Tiangong-3's core module made it off-world.
China successfully launched the core module of its upcoming space station — an unofficial rival to the International Space Station (ISS) — on Thursday morning.
The module, dubbed Tianhe, is now in low earth orbit after being ferried to space by China's Long March-5B rocket, where it will stay until it can be assembled alongside other modules that will soon follow, CNN reports. It's an important first launch that keeps China on track to assemble the full Tiangong-3 space station within two years, at which point it will become an important outpost both for human crew and off-world science experiments.
Ten to Go
Still, China's space agency has an immense amount of work ahead. The rest of the modules will be delivered into orbit over the course of ten more launches, at which point they'll have to be pieced together by astronauts into the complete station.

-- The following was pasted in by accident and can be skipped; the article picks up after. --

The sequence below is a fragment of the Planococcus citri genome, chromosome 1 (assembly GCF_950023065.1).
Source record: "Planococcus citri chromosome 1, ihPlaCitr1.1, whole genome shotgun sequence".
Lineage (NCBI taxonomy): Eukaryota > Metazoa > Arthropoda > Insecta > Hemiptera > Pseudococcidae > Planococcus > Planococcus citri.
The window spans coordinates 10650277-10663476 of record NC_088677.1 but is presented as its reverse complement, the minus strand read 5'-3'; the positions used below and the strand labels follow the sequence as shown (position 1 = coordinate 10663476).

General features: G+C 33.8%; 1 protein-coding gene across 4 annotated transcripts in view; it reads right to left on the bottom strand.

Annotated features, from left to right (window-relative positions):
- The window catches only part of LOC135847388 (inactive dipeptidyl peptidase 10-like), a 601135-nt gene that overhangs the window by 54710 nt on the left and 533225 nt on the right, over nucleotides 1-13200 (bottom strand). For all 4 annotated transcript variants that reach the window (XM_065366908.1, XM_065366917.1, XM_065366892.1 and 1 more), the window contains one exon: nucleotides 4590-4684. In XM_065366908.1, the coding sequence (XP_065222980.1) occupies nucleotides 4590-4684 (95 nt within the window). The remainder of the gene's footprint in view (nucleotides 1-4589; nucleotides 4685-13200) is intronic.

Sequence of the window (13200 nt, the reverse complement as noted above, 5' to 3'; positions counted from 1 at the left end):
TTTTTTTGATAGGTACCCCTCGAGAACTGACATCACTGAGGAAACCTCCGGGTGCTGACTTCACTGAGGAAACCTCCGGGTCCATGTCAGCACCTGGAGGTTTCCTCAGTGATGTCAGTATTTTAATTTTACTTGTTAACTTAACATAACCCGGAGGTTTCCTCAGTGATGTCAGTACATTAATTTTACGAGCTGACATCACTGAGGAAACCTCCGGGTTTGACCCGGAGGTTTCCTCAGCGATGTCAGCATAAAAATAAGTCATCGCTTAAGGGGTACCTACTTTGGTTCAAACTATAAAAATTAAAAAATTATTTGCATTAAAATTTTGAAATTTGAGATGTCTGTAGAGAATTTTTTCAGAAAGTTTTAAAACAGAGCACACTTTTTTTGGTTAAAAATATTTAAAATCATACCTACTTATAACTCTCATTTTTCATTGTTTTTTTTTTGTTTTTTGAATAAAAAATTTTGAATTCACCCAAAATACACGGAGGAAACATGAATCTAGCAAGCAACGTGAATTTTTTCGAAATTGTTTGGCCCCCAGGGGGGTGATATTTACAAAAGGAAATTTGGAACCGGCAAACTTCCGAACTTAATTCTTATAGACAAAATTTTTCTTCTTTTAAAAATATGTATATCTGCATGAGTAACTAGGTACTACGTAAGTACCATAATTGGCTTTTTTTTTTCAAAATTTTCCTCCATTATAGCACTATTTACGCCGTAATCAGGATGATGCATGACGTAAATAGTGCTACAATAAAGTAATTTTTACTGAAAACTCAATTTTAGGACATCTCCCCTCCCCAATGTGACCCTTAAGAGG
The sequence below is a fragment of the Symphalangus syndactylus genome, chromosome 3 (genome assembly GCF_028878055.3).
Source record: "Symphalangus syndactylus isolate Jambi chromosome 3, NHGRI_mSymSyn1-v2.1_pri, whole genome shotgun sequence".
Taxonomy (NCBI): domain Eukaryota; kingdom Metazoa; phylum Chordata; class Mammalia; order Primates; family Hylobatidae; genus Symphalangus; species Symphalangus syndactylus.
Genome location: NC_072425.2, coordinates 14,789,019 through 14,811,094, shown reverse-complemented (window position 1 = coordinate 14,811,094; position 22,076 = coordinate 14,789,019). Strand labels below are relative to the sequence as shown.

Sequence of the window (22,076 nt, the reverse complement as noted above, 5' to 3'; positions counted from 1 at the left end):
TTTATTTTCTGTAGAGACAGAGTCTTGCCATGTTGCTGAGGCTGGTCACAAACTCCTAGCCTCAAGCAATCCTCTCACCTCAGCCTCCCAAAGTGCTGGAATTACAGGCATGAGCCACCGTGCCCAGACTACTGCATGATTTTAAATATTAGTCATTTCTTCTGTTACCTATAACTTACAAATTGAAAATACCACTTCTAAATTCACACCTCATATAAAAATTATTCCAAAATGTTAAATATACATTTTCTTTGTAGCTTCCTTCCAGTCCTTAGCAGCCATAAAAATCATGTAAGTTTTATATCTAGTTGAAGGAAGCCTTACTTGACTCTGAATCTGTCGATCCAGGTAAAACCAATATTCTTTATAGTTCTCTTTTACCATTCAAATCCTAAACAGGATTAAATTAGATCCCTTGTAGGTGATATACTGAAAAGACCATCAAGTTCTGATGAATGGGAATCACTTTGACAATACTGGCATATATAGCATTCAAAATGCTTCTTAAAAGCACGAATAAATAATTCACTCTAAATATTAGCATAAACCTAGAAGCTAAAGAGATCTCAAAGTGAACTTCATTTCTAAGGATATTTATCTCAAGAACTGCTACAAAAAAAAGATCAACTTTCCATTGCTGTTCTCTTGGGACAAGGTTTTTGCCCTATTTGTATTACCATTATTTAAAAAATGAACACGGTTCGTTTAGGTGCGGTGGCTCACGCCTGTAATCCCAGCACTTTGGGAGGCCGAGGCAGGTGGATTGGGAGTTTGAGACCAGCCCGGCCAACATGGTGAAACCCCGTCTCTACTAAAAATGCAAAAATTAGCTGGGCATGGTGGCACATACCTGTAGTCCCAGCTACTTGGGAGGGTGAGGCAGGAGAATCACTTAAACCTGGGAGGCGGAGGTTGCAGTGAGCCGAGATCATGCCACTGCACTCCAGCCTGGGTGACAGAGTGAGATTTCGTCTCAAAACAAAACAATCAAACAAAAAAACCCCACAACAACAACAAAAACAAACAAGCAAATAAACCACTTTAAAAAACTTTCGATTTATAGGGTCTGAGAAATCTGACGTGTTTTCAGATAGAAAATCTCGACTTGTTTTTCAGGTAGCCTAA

Once the station is ready, Chinese officials say that they expect it to last for ten to 15 years, according to CNN. And while China's space station isn't explicitly intended to directly compete with the ISS — it's more of an alternative since China isn't allowed to participate in ISS missions — that does mean that the new space station will be thriving when the ISS is finally brought offline, potentially leaving China as the only country with a space station.
That timing, alongside China's other recent groundbreaking space accomplishments, stands to make the country a new global leader when it comes to space exploration and research.
"China is interested in demonstrating to the world, and to its own people, that it is a world-class player in human spaceflight and cutting edge science." US Naval War College professor David Burbach told CNN.
READ MORE: China successfully launches first module of planned space station [CNN]
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